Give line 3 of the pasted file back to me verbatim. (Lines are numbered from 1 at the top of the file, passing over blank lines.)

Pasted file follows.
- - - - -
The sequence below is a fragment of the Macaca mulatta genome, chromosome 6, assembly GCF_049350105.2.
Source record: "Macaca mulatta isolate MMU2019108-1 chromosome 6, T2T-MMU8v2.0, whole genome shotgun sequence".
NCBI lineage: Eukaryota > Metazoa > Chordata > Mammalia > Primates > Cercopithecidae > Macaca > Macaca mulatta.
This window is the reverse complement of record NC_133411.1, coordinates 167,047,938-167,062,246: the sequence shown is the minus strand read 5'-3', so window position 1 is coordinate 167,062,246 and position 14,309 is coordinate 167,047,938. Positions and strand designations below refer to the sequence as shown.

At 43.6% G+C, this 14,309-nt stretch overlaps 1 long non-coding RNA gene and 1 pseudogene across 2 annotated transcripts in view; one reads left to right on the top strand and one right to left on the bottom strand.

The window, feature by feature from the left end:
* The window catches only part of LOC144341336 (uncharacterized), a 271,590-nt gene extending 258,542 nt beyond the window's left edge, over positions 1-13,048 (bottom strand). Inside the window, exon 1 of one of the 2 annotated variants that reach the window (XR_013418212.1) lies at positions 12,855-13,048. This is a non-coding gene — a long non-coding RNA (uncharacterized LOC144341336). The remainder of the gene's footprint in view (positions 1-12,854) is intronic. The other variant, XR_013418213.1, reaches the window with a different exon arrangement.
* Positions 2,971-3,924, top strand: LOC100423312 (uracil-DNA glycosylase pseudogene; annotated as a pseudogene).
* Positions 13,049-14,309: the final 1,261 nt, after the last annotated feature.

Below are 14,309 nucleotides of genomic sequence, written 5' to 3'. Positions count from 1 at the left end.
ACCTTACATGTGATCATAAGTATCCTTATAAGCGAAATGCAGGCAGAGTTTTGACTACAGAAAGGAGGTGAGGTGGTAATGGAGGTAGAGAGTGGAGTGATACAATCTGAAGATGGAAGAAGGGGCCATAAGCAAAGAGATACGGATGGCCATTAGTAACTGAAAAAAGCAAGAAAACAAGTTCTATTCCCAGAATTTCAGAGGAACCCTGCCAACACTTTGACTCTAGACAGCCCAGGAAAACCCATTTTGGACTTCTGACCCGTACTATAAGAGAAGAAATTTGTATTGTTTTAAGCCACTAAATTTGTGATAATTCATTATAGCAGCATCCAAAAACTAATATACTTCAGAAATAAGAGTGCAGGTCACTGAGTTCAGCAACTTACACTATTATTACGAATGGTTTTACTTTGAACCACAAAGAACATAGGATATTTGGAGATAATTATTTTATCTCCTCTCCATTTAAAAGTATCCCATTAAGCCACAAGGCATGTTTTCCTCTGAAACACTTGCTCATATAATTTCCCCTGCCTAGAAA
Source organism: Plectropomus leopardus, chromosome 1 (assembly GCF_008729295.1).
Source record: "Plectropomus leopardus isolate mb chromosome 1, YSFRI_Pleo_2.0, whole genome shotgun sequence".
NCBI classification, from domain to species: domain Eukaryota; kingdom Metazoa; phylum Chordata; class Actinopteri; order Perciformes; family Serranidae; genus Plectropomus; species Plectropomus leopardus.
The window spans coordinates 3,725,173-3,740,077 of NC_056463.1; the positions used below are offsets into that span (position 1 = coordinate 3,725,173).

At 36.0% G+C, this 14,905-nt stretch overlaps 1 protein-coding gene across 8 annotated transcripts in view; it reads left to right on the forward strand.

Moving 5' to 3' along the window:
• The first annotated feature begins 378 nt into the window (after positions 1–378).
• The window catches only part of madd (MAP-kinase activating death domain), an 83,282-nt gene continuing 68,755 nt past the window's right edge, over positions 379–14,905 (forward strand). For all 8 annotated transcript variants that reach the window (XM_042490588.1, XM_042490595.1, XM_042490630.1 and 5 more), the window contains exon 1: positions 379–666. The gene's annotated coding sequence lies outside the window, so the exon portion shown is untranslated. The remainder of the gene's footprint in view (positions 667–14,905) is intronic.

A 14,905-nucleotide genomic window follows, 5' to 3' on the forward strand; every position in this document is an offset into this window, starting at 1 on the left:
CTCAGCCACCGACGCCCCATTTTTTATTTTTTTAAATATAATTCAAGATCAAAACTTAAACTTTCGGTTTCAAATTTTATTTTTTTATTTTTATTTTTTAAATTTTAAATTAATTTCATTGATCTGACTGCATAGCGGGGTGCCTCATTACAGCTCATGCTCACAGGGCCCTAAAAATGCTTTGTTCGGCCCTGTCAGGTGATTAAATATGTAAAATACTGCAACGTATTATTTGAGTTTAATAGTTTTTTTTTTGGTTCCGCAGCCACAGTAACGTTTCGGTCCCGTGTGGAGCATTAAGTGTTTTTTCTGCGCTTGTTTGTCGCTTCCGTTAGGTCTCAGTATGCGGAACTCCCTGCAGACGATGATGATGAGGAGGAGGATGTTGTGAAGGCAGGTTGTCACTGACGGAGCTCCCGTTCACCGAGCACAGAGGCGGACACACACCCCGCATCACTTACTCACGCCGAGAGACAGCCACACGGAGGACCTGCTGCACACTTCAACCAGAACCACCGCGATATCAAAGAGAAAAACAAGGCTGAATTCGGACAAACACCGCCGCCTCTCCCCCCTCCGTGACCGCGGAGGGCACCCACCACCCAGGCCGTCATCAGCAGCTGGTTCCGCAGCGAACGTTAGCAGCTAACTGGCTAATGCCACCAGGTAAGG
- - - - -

NCBI lineage: Eukaryota > Metazoa > Chordata > Mammalia > Primates > Cercopithecidae > Macaca > Macaca mulatta.